A cluster of cases of pneumonia that occurred in Wuhan, Hubei Province China during December 2019, were confirmed in early January 2020 as caused by a novel coronavirus (SARS-CoV-2). SARS-CoV2 may have originated from an unknown animal source, but is mainly transmitted from human to human by breathing in droplets from the nose or mouth of an infected person or by touching the infected droplets on surfaces, then touching the eyes, nose or mouth. National and international spread of this virus has resulted in COVID-19 cases being reported worldwide.
The most common symptoms of coronavirus (COVID-19) are recent onset of a new continuous cough or high temperature or a loss of, or change in, normal sense of taste or smell. Symptoms range from mild to life threatening. Most cases report a mild illness, but some individuals will develop pneumonia causing shortness of breath and breathing difficulties. Those who are elderly or have underlying health problems are more likely to develop severe disease. There is a higher risk of infection and of severe disease in Black, Asian and Minority ethnic groups in the UK but the reasons for this are currently not clear. Long term health effects may occur for some people who have had COVID-19 infection (mild infection or hospitalised) and is sometimes referred to as long COVID.
Clinical trials to evaluate potential new vaccines and treatments are ongoing and authorisation being sought with regulatory authorities. Information about vaccines and priority groups for vaccination in the UK is available. A number of treatments for COVID-19 are being used and trialled in hospital settings. Medical care aims to relieve and treat the symptoms. Those who develop symptoms of COVID-19 should self-isolate and arrange to have a test.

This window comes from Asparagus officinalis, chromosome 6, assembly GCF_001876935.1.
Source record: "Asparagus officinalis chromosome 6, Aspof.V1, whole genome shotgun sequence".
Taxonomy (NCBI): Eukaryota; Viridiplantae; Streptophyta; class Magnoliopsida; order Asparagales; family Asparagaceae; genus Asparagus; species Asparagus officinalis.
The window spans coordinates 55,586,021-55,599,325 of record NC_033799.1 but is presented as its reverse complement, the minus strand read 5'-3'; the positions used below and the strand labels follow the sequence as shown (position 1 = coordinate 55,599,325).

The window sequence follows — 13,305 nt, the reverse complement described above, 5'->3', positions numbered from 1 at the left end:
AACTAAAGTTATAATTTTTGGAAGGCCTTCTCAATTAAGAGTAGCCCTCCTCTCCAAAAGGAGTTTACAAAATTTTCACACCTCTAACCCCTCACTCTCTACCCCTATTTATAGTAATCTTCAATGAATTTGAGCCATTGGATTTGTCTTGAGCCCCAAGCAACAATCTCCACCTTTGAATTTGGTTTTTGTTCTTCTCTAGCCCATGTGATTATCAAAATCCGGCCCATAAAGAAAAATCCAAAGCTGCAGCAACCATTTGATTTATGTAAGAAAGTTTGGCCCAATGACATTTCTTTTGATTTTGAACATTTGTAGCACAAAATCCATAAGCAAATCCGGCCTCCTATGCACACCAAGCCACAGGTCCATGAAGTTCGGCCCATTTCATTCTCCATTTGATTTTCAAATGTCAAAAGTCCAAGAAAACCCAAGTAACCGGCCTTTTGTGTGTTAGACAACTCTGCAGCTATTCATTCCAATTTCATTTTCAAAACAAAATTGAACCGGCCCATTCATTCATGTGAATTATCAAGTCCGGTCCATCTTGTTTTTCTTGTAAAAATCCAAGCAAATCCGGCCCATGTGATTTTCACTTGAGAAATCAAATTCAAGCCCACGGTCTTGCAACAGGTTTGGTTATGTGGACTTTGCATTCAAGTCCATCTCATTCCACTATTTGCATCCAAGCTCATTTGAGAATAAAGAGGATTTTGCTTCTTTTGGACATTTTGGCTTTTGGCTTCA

COVID-19 is transmitted through droplets of saliva or discharge from the nose when an infected person coughs or sneezes and direct or indirect contact with these secretions. In addition to respiratory secretions, other coronaviruses have been detected in blood, faeces and urine.
To reduce the risk of coronavirus infection all travellers should:
To reduce the risk of passing coronavirus to others, anyone with respiratory symptoms should:
Travellers currently in countries that are reporting cases of COVID-19 should follow local public health advice.
Current Foreign, Commonwealth & Development Office (FCDO) travel advice should always be checked along with advice regarding risk of disease which is available on our Country Information pages.
Individuals entering or returning to the UK are required to follow additional UK border measures which may include self-isolation. See current UK border control guidance.
A COVID-19 vaccination programmed was introduced in the UK in December 2020: Coronavirus (COVID-19) vaccine.
International travellers have not been identified as a priority for the COVID-19 vaccine, but would be eligible if in certain high risk groups. Information on priority groups for coronavirus (COVID-19) vaccination is available from the Joint Committee on Vaccination and Immunisation.